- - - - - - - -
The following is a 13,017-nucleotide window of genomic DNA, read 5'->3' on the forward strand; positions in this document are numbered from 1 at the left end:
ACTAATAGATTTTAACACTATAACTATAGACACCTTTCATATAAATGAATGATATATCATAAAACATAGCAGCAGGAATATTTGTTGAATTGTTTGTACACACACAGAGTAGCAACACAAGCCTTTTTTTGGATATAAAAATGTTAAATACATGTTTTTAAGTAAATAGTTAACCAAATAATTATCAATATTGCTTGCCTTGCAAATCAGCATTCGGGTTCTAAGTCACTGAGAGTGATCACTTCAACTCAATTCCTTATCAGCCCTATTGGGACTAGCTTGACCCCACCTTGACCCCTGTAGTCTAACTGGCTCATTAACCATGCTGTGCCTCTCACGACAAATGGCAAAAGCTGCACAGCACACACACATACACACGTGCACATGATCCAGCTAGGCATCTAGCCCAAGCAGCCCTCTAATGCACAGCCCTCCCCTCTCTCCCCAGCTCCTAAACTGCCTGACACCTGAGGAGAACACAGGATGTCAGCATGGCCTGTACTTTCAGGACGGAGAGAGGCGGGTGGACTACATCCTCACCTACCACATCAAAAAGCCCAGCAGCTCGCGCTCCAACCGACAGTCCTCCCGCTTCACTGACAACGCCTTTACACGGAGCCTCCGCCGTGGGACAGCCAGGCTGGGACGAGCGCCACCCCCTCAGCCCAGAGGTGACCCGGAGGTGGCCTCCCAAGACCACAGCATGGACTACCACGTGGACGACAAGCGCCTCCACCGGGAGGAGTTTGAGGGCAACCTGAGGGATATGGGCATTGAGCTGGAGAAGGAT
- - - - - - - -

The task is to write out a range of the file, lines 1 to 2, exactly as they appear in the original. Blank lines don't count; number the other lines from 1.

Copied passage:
The following is a 13,017-nucleotide window of genomic DNA, read 5'->3' on the forward strand; positions in this document are numbered from 1 at the left end:
ACTAATAGATTTTAACACTATAACTATAGACACCTTTCATATAAATGAATGATATATCATAAAACATAGCAGCAGGAATATTTGTTGAATTGTTTGTACACACACAGAGTAGCAACACAAGCCTTTTTTTGGATATAAAAATGTTAAATACATGTTTTTAAGTAAATAGTTAACCAAATAATTATCAATATTGCTTGCCTTGCAAATCAGCATTCGGGTTCTAAGTCACTGAGAGTGATCACTTCAACTCAATTCCTTATCAGCCCTATTGGGACTAGCTTGACCCCACCTTGACCCCTGTAGTCTAACTGGCTCATTAACCATGCTGTGCCTCTCACGACAAATGGCAAAAGCTGCACAGCACACACACATACACACGTGCACATGATCCAGCTAGGCATCTAGCCCAAGCAGCCCTCTAATGCACAGCCCTCCCCTCTCTCCCCAGCTCCTAAACTGCCTGACACCTGAGGAGAACACAGGATGTCAGCATGGCCTGTACTTTCAGGACGGAGAGAGGCGGGTGGACTACATCCTCACCTACCACATCAAAAAGCCCAGCAGCTCGCGCTCCAACCGACAGTCCTCCCGCTTCACTGACAACGCCTTTACACGGAGCCTCCGCCGTGGGACAGCCAGGCTGGGACGAGCGCCACCCCCTCAGCCCAGAGGTGACCCGGAGGTGGCCTCCCAAGACCACAGCATGGACTACCACGTGGACGACAAGCGCCTCCACCGGGAGGAGTTTGAGGGCAACCTGAGGGATATGGGCATTGAGCTGGAGAAGGAT